steel is definitely the best choice - it's stronger, more easily fixed (welded or bent) and is easier to get a frame adapted to your needs. make sure the bike handles very very well when fully loaded before you go - a fully loaded bike that handles badly can be a recipe for disaster.
make sure you have good eyelets for your racks - get some brazed on if the frame hasn't got any (get the type that have a lot of screw thread, and use long bolts to hold racks on). get some extra bottle cage bosses under the DT at the same time.
get decent quality racks (I can highly recommend tubus steel racks)
as for equipment, well cup and cone hubs are far easier to service than sealed bearings (and good quality ones will last a long time before they need servicing anyway). an 8 speed freehub body is a good idea, you can always use a 7 speed cassette but you'll still have all the options, just in case.
avoid stuff like hydraulic brakes - they may work for years without a problem, but what will you do if they do break down miles from anywhere?
make sure you have plenty of hand positions - either drops (maybe with tri bars or similar) or flat bars with barends, etc.
steel chainrings are a good idea - they last a lot longer than alloy ones
tandem hubs might be nice but you might have a problem fitting them into a normal frame. go for 36 hole, with decent spokes and (very) strong rims. good tyres are a must too. and a good patch kit (for tyres and tubes)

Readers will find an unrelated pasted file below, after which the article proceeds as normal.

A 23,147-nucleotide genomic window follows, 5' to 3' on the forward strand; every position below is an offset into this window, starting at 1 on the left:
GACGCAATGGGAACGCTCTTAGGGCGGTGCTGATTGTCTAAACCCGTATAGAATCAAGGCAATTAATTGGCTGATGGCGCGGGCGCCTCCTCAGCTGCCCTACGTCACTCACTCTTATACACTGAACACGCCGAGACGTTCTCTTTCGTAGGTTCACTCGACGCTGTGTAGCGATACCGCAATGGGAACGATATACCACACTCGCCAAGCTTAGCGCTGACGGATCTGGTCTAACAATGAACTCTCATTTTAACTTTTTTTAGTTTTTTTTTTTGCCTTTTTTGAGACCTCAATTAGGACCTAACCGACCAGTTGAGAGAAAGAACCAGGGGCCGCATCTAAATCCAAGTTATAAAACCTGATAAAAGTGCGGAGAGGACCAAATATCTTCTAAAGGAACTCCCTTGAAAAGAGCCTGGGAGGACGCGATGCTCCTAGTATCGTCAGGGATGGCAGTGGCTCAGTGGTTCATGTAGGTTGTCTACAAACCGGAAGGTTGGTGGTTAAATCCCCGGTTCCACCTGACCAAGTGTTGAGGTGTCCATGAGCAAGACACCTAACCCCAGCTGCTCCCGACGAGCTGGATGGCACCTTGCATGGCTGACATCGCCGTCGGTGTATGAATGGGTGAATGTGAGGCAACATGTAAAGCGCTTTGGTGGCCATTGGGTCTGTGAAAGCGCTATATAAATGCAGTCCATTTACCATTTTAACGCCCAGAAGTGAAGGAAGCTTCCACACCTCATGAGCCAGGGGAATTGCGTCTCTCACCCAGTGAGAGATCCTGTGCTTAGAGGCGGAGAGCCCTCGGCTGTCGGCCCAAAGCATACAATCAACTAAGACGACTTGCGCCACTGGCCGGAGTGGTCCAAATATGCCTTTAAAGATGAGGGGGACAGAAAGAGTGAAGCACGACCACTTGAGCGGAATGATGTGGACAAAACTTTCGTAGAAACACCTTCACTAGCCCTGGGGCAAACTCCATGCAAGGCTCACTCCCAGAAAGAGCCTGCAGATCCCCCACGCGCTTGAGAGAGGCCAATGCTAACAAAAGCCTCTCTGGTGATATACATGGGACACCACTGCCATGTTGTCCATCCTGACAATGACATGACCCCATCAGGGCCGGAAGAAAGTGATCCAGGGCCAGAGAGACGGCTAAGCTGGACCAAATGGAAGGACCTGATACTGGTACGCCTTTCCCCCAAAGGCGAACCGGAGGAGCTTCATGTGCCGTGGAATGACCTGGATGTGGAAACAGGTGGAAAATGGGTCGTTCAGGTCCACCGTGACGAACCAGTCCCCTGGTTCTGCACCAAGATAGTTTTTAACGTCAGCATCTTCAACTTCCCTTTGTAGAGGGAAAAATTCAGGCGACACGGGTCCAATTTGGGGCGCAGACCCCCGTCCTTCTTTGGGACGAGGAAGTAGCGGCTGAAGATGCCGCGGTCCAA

and look after the little things too - a pump that breaks is no use at all, and even less if you're 50 miles from anywhere or anyone with a flat tyre.
and don't worry about weight - there is absolutely no point at all in spending extra money to get lighter parts, especially if they're not as reliable as heavier/cheaper ones. the number one priority for a bike like this must be reliability, followed very closely by serviceability. when I was in australia, a quick calculation of the weight of my fully loaded bike was 60kg at it's heaviest (going down the middle, when 15 of those kg were water). even without the need to carry so much water, it was still approaching 50kg. so saving a few kg here and there makes no difference at all really!
I'm sure there are lots more things I've forgotten - it's been 9 years since I did a decent trip (and will be many more than 9 before I can do another one
above all, enjoy the trip - I can guarantee it will be a physical and emotional rollercoaster, but one of the most satisfying things you ever do!